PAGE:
by Donald Smith
The Stonewall-Jackson-statue-at-VMI controversy is one of many, both in Virginia and across the country, where communities and their elected/appointed representatives have grappled with tough questions: how do we honor past heroes in modern times? Do we continue to honor them at all? When do the feelings of a minority of a community outweigh the desires of the majority? VMI, and Virginia, are just now really starting to deal with these questions, when it comes to the state’s history, up to and including the Civil War.
After removing the statue of Stonewall Jackson from the Main Post and his name from the Post chapel, Virginia Military Institute officials arranged for the inscription of the Confederate general’s name to be sandblasted off an arch, commonly known as “Jackson Arch,” of the Old Barracks during the 2021-22 Christmas break.
Four months later, on April 30th, the Commemorations and Memorials Naming and Review Committee (CMNRC), created to review all Confederate iconography on the Lexington campus, concluded its business. “[T]he VMI Board of Visitors,” said the committee in a public announcement, “voted to retain all the remaining statues and building names. Additionally, the vast majority of the other commemorative items, artwork, and memorials that had been the subject of the committee’s scrutiny because of the item’s association, however indirectly, with the Civil War, slavery, and the Confederacy will remain.” Some of the items that remain will be “retained and contextualized.”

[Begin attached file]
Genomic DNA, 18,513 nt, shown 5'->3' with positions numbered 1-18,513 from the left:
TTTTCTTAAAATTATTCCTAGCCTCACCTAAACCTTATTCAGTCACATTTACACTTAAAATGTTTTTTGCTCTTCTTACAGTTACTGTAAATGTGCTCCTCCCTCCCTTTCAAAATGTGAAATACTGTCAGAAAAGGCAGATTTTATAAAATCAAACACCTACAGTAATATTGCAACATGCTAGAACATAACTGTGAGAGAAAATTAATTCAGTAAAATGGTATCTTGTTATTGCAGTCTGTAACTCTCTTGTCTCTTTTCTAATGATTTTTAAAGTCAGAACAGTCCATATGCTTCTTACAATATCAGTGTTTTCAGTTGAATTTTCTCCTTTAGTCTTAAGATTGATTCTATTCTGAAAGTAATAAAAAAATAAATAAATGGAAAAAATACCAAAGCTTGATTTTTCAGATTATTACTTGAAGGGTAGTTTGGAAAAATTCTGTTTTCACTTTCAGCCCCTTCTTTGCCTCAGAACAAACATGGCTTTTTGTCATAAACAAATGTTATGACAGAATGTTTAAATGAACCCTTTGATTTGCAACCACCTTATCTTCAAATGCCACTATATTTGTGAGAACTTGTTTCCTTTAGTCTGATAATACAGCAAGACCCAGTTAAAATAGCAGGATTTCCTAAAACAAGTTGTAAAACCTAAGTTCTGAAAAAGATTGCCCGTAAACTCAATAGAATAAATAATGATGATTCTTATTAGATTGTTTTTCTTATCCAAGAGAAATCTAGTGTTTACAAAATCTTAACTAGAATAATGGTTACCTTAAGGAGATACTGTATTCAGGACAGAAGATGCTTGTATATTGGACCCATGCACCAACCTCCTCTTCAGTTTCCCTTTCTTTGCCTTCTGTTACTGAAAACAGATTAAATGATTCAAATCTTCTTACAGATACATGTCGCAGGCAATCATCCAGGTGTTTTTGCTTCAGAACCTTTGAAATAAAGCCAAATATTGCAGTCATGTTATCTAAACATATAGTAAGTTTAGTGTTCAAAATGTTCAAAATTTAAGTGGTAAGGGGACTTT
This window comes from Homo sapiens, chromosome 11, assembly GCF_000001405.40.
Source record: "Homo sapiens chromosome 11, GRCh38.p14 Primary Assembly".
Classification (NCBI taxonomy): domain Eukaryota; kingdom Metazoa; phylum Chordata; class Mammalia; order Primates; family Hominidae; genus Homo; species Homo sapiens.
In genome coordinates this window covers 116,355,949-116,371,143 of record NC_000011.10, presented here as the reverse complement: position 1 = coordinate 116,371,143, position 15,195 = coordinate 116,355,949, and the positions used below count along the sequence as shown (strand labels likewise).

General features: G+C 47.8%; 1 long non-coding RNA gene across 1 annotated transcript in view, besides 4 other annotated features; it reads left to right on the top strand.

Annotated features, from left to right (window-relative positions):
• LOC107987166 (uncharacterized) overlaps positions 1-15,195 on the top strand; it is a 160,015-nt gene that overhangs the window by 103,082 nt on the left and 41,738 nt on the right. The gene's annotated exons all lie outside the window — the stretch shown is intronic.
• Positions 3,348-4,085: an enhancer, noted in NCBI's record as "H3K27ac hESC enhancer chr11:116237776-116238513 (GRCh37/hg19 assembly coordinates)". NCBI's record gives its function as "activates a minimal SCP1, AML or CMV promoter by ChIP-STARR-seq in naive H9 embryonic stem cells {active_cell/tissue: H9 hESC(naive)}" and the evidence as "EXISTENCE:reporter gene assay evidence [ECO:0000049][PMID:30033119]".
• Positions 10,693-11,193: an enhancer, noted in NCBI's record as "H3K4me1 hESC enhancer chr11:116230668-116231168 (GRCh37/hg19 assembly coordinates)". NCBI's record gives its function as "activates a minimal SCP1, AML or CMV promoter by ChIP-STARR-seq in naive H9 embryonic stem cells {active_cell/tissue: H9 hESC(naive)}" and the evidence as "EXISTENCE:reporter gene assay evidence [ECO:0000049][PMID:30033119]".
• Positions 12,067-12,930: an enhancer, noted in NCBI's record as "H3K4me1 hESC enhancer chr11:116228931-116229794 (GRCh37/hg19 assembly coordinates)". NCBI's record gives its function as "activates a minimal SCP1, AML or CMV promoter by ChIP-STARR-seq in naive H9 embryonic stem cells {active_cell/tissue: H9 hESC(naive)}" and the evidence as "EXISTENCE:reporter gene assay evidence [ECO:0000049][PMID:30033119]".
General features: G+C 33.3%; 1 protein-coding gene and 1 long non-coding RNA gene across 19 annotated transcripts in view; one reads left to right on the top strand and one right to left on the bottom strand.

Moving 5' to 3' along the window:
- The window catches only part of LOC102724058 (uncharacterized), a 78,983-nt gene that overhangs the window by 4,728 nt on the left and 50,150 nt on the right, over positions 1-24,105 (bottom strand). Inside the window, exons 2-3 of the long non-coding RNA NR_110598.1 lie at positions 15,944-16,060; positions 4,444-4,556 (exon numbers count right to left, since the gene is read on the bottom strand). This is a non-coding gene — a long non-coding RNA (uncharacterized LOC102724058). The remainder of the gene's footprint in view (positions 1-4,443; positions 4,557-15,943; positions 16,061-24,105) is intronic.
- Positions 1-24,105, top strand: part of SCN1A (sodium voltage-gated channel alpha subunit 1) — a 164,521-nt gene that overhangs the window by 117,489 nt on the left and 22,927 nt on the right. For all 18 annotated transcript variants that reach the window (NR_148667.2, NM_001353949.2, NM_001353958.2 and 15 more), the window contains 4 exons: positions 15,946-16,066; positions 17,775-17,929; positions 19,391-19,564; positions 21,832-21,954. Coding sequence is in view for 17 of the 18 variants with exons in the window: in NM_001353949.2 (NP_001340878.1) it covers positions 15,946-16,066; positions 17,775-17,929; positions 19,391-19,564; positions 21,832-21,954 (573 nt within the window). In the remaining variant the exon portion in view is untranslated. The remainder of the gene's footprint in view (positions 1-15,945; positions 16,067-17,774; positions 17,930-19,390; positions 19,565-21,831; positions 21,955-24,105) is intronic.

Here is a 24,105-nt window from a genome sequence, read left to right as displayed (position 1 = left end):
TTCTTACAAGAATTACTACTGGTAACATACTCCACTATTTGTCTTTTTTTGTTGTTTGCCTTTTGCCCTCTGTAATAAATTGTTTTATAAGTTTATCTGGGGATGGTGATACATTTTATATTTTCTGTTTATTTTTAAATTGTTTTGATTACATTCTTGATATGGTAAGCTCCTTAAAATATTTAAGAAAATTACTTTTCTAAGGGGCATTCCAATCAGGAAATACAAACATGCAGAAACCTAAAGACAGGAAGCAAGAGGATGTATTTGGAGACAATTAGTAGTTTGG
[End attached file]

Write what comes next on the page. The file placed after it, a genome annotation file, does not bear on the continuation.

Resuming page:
An explanation of “retained and contextualized” appears in the “State of Confederate Iconography on the Post” document published in April: “The item should be retained by VMI, but may be moved to a different location on Post, may have appropriate contextualizing information made available, and/or may have current text revised.”
On August 1st I contacted VMI, and asked that the following question be posed to the CMNRC:
According to the “Status of Confederate Iconography on Post,” dated April 2022, many of the building names for former Confederates are going to remain on VMI Main Post. At least one of the namesakes performed noteworthy service for the Confederacy. John Mercer Brooke was the head of the Confederate Ordnance Bureau and “designed the key features of the ironclad CSS Virginia (Merrimac).” (“Inventory and Review of Monuments And Memorials Related to Confederate Iconograpy, Jan 2021). John Preston was a Confederate colonel who served on Jackson’s staff. These building names will be retained, but contexualized.
If Brooke and Preston could be contexualized, why couldn’t Jackson Arch be contexualized? Why was it deemed necessary to sandblast an inscription of a nickname off a National Historic Landmark (Old Barracks)?
I received a response attributed to Richard Hines ’66, former chair of the VMI Board of Visitors’ Commemorations and Memorials Naming and Review Committee. He wrote: